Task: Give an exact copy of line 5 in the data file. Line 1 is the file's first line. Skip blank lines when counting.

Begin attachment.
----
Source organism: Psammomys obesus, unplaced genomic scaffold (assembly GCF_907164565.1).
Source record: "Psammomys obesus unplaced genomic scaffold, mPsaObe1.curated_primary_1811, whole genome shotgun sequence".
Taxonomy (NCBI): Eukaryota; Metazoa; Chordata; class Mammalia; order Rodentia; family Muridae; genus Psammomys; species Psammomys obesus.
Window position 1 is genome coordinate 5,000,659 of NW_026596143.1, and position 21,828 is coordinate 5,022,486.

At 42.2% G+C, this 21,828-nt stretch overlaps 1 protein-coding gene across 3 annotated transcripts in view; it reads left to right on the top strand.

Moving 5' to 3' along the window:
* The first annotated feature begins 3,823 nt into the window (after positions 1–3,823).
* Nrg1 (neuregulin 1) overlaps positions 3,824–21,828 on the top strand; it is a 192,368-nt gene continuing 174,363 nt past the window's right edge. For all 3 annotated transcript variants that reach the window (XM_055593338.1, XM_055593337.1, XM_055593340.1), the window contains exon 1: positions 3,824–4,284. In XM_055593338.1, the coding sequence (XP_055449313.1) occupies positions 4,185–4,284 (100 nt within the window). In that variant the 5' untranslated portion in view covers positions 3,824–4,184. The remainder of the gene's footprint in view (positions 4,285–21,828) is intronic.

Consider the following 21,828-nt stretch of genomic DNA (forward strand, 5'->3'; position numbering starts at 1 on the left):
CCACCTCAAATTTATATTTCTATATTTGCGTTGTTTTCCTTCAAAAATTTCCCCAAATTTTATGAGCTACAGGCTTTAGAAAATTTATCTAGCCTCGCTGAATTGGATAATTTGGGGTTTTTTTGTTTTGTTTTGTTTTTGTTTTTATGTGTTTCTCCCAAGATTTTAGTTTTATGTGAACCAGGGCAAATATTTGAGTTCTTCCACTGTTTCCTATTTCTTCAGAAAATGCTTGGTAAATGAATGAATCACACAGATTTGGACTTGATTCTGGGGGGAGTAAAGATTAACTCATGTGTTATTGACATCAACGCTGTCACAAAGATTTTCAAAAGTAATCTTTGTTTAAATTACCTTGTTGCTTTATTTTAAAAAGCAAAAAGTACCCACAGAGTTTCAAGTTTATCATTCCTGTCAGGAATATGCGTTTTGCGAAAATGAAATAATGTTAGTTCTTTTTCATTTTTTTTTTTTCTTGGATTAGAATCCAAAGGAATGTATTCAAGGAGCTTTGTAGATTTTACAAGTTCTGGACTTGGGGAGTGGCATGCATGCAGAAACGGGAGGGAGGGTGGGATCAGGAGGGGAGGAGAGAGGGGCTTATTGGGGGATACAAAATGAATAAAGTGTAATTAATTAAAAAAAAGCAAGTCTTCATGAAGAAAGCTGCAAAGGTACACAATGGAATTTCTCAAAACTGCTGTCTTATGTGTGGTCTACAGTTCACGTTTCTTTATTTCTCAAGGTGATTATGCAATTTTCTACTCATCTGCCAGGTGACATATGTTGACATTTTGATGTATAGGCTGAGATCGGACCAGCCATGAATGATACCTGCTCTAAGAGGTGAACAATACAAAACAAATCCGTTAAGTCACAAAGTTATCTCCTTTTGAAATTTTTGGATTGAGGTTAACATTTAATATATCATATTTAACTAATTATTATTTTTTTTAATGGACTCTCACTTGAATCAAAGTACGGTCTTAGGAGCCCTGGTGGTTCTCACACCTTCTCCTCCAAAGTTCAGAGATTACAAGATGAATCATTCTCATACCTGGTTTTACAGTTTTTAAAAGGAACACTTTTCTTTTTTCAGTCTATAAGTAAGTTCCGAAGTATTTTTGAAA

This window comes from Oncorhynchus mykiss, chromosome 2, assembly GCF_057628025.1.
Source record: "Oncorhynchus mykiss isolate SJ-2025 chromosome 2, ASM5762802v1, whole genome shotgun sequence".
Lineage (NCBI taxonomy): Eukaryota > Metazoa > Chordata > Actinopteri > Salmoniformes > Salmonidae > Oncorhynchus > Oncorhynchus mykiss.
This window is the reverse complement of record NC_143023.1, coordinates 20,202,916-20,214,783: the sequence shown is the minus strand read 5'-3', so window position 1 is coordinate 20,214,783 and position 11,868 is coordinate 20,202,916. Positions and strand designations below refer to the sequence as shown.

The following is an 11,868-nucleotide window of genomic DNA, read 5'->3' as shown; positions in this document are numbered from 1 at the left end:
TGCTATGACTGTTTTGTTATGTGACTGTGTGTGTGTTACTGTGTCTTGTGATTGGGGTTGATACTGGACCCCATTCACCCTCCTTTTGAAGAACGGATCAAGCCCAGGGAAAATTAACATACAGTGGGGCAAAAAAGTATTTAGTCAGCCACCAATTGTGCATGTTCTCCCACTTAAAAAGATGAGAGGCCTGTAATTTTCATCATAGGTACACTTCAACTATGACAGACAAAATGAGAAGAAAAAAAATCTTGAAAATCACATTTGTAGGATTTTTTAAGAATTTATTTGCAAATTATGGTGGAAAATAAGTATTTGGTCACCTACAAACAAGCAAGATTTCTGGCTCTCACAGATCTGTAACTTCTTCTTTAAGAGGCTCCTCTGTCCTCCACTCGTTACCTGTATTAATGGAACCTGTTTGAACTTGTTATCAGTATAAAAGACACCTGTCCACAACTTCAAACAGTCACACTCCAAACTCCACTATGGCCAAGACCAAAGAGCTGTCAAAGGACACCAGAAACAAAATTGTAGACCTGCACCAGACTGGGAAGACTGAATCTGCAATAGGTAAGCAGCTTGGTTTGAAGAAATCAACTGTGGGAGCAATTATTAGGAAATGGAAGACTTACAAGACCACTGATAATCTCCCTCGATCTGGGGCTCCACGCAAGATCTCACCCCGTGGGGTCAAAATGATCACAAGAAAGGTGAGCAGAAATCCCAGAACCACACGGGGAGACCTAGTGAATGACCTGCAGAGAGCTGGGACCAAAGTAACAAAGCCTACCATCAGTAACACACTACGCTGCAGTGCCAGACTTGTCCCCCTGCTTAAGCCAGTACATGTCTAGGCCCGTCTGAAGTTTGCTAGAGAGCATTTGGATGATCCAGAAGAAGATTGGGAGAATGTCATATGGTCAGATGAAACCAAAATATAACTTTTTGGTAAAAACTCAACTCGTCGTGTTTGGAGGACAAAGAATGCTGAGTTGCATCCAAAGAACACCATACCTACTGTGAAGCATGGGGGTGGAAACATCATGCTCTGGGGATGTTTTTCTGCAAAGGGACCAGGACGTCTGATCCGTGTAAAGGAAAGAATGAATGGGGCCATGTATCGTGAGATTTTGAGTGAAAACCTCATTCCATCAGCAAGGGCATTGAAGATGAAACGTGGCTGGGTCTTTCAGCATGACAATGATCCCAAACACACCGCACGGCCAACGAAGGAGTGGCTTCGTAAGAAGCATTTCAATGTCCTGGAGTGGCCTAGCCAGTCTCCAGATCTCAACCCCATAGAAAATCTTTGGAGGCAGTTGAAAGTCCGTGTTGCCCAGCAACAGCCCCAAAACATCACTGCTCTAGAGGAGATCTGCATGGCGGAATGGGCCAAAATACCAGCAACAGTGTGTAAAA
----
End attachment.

At 42.2% G+C, this 21,828-nt stretch overlaps 1 protein-coding gene across 3 annotated transcripts in view; it reads left to right on the top strand.